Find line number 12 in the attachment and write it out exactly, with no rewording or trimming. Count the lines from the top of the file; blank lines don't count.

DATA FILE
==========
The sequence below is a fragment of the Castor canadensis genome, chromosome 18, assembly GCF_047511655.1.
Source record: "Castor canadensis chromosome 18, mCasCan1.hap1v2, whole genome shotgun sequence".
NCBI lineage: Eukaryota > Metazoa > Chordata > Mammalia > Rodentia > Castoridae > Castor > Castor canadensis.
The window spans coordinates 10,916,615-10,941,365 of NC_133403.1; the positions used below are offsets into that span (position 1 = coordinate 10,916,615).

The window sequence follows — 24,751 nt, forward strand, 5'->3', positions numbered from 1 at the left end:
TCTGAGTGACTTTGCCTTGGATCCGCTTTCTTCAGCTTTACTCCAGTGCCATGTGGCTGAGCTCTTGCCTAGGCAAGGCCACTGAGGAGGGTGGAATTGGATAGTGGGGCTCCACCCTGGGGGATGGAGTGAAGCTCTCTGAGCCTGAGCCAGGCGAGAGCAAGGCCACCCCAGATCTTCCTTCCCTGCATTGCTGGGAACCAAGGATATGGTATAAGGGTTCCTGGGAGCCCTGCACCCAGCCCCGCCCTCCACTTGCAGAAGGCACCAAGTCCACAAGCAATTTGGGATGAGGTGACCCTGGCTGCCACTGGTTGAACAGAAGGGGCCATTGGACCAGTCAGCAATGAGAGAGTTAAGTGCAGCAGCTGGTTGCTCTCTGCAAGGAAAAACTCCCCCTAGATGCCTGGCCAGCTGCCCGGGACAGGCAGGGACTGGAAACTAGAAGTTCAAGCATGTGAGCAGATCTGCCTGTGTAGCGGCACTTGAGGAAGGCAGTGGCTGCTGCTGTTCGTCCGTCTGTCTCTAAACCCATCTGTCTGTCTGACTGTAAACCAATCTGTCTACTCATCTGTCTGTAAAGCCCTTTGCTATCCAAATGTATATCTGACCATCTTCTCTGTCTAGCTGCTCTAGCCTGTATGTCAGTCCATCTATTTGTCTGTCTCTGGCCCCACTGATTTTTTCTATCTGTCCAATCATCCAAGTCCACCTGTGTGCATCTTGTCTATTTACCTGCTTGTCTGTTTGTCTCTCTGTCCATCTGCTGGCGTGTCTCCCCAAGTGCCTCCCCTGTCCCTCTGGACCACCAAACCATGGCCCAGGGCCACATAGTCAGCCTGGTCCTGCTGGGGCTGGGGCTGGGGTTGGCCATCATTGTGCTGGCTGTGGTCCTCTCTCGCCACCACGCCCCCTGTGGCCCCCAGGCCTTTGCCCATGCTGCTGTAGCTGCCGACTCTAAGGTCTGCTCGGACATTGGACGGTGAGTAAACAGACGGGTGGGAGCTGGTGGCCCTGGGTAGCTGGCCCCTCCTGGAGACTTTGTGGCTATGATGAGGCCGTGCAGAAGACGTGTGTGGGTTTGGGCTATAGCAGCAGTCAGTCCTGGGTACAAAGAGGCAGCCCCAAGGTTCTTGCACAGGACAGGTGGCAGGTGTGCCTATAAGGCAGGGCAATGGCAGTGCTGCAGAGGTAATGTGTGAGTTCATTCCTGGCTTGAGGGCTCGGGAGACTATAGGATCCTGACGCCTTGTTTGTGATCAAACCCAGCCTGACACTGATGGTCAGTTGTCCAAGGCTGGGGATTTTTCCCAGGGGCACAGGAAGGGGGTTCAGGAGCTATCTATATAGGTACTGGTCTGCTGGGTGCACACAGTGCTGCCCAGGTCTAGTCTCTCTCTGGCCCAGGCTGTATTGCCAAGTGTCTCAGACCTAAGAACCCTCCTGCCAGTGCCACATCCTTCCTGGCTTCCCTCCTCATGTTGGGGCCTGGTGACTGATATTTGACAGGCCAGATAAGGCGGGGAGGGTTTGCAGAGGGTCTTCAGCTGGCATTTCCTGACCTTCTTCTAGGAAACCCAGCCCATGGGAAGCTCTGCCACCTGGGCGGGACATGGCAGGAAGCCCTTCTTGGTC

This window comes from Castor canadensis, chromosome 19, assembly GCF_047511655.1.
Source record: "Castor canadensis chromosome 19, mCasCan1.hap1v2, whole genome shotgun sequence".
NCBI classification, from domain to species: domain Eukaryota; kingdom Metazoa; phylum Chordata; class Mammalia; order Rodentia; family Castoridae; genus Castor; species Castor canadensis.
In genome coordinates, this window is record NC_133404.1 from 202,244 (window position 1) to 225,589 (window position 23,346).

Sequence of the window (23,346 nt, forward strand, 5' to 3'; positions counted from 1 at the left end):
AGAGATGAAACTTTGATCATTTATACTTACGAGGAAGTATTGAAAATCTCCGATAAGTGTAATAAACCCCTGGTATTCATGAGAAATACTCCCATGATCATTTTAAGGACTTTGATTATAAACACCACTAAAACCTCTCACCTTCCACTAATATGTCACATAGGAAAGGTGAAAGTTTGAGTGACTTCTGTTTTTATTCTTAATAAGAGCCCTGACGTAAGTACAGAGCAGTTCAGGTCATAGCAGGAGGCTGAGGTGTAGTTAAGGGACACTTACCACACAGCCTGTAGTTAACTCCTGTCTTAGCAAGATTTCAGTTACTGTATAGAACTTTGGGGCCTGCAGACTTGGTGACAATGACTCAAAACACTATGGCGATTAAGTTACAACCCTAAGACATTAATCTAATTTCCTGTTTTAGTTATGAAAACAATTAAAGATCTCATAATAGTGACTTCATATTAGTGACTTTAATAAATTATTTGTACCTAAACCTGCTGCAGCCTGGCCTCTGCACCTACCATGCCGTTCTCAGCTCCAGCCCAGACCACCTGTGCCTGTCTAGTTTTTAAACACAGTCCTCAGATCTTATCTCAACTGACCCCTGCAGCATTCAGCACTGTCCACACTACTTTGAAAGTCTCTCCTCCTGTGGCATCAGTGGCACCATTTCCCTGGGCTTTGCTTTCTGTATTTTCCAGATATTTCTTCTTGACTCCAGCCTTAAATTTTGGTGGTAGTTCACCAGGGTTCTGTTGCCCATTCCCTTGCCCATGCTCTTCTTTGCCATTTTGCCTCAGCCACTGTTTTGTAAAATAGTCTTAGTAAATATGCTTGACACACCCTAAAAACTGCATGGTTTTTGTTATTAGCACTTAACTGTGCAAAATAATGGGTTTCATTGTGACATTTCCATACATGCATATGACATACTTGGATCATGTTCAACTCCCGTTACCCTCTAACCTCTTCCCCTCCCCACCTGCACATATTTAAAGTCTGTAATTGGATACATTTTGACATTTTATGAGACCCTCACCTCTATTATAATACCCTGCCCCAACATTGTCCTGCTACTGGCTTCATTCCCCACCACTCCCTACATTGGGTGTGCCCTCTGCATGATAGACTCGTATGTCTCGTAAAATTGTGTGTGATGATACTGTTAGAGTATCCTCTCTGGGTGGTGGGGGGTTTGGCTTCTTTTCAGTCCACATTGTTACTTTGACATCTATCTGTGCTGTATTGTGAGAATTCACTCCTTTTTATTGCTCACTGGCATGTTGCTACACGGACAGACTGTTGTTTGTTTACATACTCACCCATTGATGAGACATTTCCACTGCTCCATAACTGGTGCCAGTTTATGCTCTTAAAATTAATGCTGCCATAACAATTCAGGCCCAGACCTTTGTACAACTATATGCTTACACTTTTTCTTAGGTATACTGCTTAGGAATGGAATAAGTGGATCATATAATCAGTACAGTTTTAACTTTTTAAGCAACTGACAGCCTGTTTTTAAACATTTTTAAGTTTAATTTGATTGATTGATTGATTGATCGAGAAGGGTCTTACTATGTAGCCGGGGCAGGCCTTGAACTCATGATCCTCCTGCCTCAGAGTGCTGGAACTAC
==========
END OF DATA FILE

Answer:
AGAGATGAAACTTTGATCATTTATACTTACGAGGAAGTATTGAAAATCTCCGATAAGTGTAATAAACCCCTGGTATTCATGAGAAATACTCCCATGATCATTTTAAGGACTTTGATTATAAACACCACTAAAACCTCTCACCTTCCACTAATATGTCACATAGGAAAGGTGAAAGTTTGAGTGACTTCTGTTTTTATTCTTAATAAGAGCCCTGACGTAAGTACAGAGCAGTTCAGGTCATAGCAGGAGGCTGAGGTGTAGTTAAGGGACACTTACCACACAGCCTGTAGTTAACTCCTGTCTTAGCAAGATTTCAGTTACTGTATAGAACTTTGGGGCCTGCAGACTTGGTGACAATGACTCAAAACACTATGGCGATTAAGTTACAACCCTAAGACATTAATCTAATTTCCTGTTTTAGTTATGAAAACAATTAAAGATCTCATAATAGTGACTTCATATTAGTGACTTTAATAAATTATTTGTACCTAAACCTGCTGCAGCCTGGCCTCTGCACCTACCATGCCGTTCTCAGCTCCAGCCCAGACCACCTGTGCCTGTCTAGTTTTTAAACACAGTCCTCAGATCTTATCTCAACTGACCCCTGCAGCATTCAGCACTGTCCACACTACTTTGAAAGTCTCTCCTCCTGTGGCATCAGTGGCACCATTTCCCTGGGCTTTGCTTTCTGTATTTTCCAGATATTTCTTCTTGACTCCAGCCTTAAATTTTGGTGGTAGTTCACCAGGGTTCTGTTGCCCATTCCCTTGCCCATGCTCTTCTTTGCCATTTTGCCTCAGCCACTGTTTTGTAAAATAGTCTTAGTAAATATGCTTGACACACCCTAAAAACTGCATGGTTTTTGTTATTAGCACTTAACTGTGCAAAATAATGGGTTTCATTGTGACATTTCCATACATGCATATGACATACTTGGATCATGTTCAACTCCCGTTACCCTCTAACCTCTTCCCCTCCCCACCTGCACATATTTAAAGTCTGTAATTGGATACATTTTGACATTTTATGAGACCCTCACCTCTATTATAATACCCTGCCCCAACATTGTCCTGCTACTGGCTTCATTCCCCACCACTCCCTACATTGGGTGTGCCCTCTGCATGATAGACTCGTATGTCTCGTAAAATTGTGTGTGATGATACTGTTAGAGTATCCTCTCTGGGTGGTGGGGGGTTTGGCTTCTTTTCAGTCCACATTGTTACTTTGACATCTATCTGTGCTGTATTGTGAGAATTCACTCCTTTTTATTGCTCACTGGCATGTTGCTACACGGACAGACTGTTGTTTGTTTACATACTCACCCATTGATGAGACATTTCCACTGCTCCATAACTGGTGCCAGTTTATGCTCTTAAAATTAATGCTGCCATAACAATTCAGGCCCAGACCTTTGTACAACTATATGCTTACACTTTTTCTTAGGTATACTGCTTAGGAATGGAATAAGTGGATCATATAATCAGTACAGTTTTAACTTTTTAAGCAACTGACAGCCTGTTTTTAAACATTTTTAAGTTTAATTTGATTGATTGATTGATTGATCGAGAAGGGTCTTACTATGTAGCCGGGGCAGGCCTTGAACTCATGATCCTCCTGCCTCAGAGTGCTGGAACTAC